44 MSI Alumni That Continue to Impact the World of Tennis

by Louis Bolling

With a seventh U.S. Open title on the line at this year’s tournament (which starts today), Serena Jameka Williams can break Steffi Graf’s Grand Slam record of 186 consecutive weeks at #1 in the world rankings. Owning 22 of tennis’ most coveted prizes, “Meeka” can surpass Chris Evert for most U.S. Open singles titles won in the Open Era, inching closer to Australian Margaret Court’s all-time mark of 24 Grand Slam championships.

Williams, her sister, Venus, and several touring professional tennis players of color are standing on the shoulders of giants. Many of those giants call HBCUs and MSIs their home. In honor of their accomplishments, this week’s Monday Morning MSI Line Up features a list of some of those that have impacted and continue to impact the world of tennis.

Please note that this list is not exhaustive. If you know of other MSI alum that deserve to be on this list, please feel free to respectfully mention them in the comments!

44 MSI Alum That Have, Continue to Impact the World of TennisPhoto1.jpg
Tuskegee University tennis was a force to reckon with.

1. Althea Gibson, Florida A&M University

2. Ann Koger, Morgan State University

3. Arthur Carrington, Hampton University

4. Benny Sims, Texas Southern University

5. Bessie Stockard, Tuskegee University

6. Beverly Coleman, Tennessee A&I University

7. Bonnie Logan, Morgan State University

8. Carl Benjamin, Central State College

9. Casaja Allen Qualls, Haskell Indian Junior College

10. Cleveland Abbott, Tuskegee Institute

11. Cliff Johnson, Prairie View A&M University

12. David Dinkins, Howard University

13. David Webster, Prairie View A&M University

14. Dawn Kelly Allen, Haskell Indian Junior College

15. Delise O’Meally, Morgan State University

44 MSI Alum That Have, Continue to Impact the World of TennisPhoto2.jpg
Howard University Women’s tennis in the 1930s.

16. Herman Neilsen, Hampton University

17. Holly Mullan Haskell Indian Junior College

18. Hubert A. Eaton, Sr. Johnson C. Smith University

19. R. Walter Johnson, Lincoln University (PA) and Meharry Medical College

20. Richard “Dick” Cohen, Xavier University of Louisiana

21. Robert M. Screen, Hampton University

22. Ernest McCampbell, Tuskegee University

23. Gerald Norman, Howard University

24. Harmon Fitch, Johnson Smith University

25. Harry Edmonds, Winston-Salem State University

26. Hazel Smith, Tuskegee Institute

27. Herbert J. Provost, Texas Southern University

28. Jimmie McDaniel, Xavier University of Louisiana

29. John Wilkerson, Texas Southern University

30. Johnny Sample, Maryland State College

44 MSI Alum That Have, Continue to Impact the World of TennisPhoto3.jpg
The Original “Williams Sisters”: Margaret and Matilda Roumania Peters of Tuskegee University were known as “Pete and Re-Pete”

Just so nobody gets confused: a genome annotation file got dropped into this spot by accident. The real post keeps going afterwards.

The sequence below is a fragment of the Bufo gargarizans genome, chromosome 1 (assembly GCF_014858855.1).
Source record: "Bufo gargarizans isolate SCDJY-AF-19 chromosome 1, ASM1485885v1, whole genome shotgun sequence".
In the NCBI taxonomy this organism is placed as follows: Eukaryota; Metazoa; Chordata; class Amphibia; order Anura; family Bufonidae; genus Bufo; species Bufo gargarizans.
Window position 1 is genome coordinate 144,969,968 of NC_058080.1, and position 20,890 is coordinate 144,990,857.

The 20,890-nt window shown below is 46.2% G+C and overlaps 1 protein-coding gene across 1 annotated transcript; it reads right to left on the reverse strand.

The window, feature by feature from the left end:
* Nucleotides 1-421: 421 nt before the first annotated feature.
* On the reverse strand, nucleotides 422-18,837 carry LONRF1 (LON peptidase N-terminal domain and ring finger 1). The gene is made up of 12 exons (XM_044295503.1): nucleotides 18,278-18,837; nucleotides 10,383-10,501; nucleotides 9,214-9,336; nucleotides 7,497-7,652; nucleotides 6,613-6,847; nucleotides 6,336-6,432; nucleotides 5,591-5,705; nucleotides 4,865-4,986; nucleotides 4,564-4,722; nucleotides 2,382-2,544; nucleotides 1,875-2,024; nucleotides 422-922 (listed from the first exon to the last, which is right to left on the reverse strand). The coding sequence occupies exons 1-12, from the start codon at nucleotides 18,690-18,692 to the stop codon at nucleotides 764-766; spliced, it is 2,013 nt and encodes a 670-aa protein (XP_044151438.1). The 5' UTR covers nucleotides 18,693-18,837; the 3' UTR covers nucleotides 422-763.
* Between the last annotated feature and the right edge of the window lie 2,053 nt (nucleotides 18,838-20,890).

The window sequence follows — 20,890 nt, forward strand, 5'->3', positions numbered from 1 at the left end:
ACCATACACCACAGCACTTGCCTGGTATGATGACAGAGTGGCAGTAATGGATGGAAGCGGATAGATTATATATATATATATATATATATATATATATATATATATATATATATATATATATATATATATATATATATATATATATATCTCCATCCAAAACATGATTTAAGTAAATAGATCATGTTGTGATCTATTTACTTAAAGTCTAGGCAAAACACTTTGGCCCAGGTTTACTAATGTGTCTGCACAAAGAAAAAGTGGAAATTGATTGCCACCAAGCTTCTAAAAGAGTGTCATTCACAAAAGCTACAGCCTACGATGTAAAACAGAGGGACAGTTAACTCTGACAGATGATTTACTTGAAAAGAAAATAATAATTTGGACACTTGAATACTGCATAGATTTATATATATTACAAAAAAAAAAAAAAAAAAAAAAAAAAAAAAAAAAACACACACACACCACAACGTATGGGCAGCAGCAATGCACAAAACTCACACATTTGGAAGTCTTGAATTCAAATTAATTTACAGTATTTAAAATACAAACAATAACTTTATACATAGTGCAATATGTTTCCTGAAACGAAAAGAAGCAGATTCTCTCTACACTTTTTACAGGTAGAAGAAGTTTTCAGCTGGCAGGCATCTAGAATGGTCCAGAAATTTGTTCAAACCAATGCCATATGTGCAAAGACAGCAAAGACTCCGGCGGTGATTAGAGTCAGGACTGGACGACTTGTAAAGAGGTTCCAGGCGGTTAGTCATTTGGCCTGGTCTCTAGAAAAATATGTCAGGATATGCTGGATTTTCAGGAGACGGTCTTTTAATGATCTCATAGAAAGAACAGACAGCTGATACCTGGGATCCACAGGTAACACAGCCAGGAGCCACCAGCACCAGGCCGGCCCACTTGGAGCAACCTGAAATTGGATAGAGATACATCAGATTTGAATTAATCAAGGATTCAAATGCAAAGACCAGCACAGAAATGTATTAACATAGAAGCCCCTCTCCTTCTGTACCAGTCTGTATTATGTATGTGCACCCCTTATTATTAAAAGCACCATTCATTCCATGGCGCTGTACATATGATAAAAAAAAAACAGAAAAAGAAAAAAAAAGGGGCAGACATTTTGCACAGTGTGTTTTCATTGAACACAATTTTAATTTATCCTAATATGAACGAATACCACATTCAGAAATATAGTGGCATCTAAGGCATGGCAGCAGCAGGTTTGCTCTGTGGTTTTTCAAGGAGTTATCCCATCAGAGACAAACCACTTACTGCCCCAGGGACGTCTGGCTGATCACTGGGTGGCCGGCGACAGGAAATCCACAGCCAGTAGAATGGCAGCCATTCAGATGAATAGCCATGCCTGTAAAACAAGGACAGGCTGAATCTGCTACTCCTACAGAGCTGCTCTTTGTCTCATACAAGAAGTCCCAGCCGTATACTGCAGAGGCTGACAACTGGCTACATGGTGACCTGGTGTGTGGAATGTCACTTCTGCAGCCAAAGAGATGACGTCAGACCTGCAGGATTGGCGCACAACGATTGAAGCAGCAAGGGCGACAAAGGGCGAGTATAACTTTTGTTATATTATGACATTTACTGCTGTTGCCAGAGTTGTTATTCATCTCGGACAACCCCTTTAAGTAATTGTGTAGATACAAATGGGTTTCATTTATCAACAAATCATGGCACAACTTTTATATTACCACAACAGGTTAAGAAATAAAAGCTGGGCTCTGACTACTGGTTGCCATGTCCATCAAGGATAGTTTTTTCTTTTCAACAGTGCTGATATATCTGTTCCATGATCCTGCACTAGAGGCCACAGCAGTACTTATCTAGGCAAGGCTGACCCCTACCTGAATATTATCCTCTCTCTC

31. Linwood Skinner, Winston-Salem State University

32. Lucy Diggs Slowe, Howard University

33. Luis Glass, Hampton University

34. Marcus Freeman, Prairie View A&M University and Texas A&M University

35. Margaret Peters, Tuskegee University

36. Matilda Roumania Peters, Tuskegee University

37. Nathaniel Jackson Tuskegee University

38. Nathaniel Vivians, Tuskegee Institute

39. Noah Allen, Haskell Indian Junior College

40. Rick Davis, Texas Southern University

41. Thomas Jefferson, Lincoln University (MO)

42.Wilbert “Billy” Davis, Tennessee A&I State College

43. William Earl “Bill“ Shelton, Saint Paul’s College

44. Yvonne Hoard, Lincoln University (MO)

44 MSI Alum That Have, Continue to Impact the World of TennisPhoto4.jpg
Bonnie Logan of Morgan State University

Quick Facts

  • The Colored Intercollegiate Athletic Association (1912–50), is the oldest African American athletic conference in the United States, later became the Central Intercollegiate Athletic Association.
  • The CIAA’s first championship winning tennis team was Howard University’s Men’s Tennis in 1923-24.
  • 2001-02 marked the first CIAA Women’s Tennis Championship with Fayetteville State University claiming victory.
  • Prairie View A&M Men’s Tennis claimed the first Southwestern Athletic Conference Championship in 1938.
  • Southern University claimed the SWAC’s first Women’s Championships in 1988.
  • In 1972 North Carolina Central won the Mid-Eastern Athletic Conference first Men’s championship; South Carolina State Women’s Tennis program did so in 1986.
  • The National Association of Intercollegiate Athletics is home to several MSIs. The winner of the NAIA’s first Men’s championship was Pepperdine in 1952; Grand Canyon (Ariz.) won the women’s title in 1982.

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